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Who was Sir David Low?

Updated on December 3, 2016

Sir David Low, (1891-1963), British caricaturist, born at Dunedin, New Zealand. He worked for various New Zealand papers till 1911, when he joined the staff of the Sydney Bulletin, New South Wales. He went to London in 1919 at the invitation of the Star, on the suggestion, it is said, of Arnold Bennett, and became as celebrated for his portraits of Lloyd George as was Sir F. C. Gould for his pictures of Joseph Chamberlain. He left the Star for the Evening Standard in 1927, and moved to the Daily Herald in 1950; in 1953 he became political cartoonist of the Manchester Guardian, now the #Guardian#, where he remained until his death.

Low's work is remarkably free from the conventional devices of the professional cartoonist, and in drawings of celebrities in various walks of life, appearing in the New Statesman, showed a great gift for genially humorous portraiture. His most noted stock character, Col. Blimp, pungently satirized a type.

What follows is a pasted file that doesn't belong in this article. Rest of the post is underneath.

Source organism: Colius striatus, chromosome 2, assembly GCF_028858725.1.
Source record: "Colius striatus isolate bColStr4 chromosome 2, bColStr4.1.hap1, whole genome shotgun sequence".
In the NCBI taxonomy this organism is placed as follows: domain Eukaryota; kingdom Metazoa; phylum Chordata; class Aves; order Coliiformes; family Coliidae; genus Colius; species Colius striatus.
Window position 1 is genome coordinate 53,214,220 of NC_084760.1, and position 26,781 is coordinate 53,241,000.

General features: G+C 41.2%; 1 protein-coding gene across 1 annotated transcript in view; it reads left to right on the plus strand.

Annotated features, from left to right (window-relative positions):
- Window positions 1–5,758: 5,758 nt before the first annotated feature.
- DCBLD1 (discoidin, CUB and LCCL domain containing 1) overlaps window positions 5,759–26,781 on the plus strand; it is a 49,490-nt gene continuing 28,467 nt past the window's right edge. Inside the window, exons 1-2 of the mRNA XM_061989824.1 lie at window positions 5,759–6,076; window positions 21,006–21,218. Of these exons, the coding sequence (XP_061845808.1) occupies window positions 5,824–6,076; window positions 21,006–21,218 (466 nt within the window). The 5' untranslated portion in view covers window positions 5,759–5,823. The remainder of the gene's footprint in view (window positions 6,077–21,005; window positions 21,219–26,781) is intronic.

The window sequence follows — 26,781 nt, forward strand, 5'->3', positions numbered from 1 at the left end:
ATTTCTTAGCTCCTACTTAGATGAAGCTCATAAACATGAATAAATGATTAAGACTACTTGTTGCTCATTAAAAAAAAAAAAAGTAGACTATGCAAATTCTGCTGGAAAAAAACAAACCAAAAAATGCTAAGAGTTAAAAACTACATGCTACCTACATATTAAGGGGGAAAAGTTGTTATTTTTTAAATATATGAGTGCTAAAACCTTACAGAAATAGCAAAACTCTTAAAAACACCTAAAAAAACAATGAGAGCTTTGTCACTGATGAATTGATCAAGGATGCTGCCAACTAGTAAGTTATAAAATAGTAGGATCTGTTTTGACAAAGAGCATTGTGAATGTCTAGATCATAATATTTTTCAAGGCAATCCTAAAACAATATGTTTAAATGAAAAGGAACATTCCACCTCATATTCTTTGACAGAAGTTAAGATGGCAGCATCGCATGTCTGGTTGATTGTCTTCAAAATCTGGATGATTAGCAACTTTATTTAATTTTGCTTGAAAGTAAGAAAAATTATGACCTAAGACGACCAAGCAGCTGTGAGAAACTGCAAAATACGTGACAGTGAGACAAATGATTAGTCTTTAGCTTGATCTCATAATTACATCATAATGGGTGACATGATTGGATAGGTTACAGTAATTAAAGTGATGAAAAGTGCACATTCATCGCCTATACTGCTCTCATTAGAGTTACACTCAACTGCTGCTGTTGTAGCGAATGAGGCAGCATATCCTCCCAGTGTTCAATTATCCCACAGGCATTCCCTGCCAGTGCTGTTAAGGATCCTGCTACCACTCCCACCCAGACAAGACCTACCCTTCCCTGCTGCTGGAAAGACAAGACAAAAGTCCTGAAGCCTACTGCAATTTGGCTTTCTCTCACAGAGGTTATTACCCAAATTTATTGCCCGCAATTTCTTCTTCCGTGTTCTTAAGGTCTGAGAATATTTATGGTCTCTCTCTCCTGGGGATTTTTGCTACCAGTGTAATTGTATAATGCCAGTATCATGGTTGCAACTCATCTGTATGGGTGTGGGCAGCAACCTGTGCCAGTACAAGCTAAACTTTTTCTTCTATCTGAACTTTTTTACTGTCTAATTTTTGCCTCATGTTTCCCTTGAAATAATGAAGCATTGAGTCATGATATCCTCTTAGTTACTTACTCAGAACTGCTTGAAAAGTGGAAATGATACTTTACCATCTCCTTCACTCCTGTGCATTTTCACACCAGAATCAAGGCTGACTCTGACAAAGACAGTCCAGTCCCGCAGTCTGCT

His appeals to national sentiment were founded on an understanding of the principal political figures of 1932-45, from Churchill, Baldwin and Chamberlain to Mussolini, Hitler and Goering, who were portrayed with rare genius.

He was knighted in 1962. He published collections of his cartoons, including The New Rake's Progress, 1934, Years of Wrath, 1949, and The Fearful Fifties, 1960.


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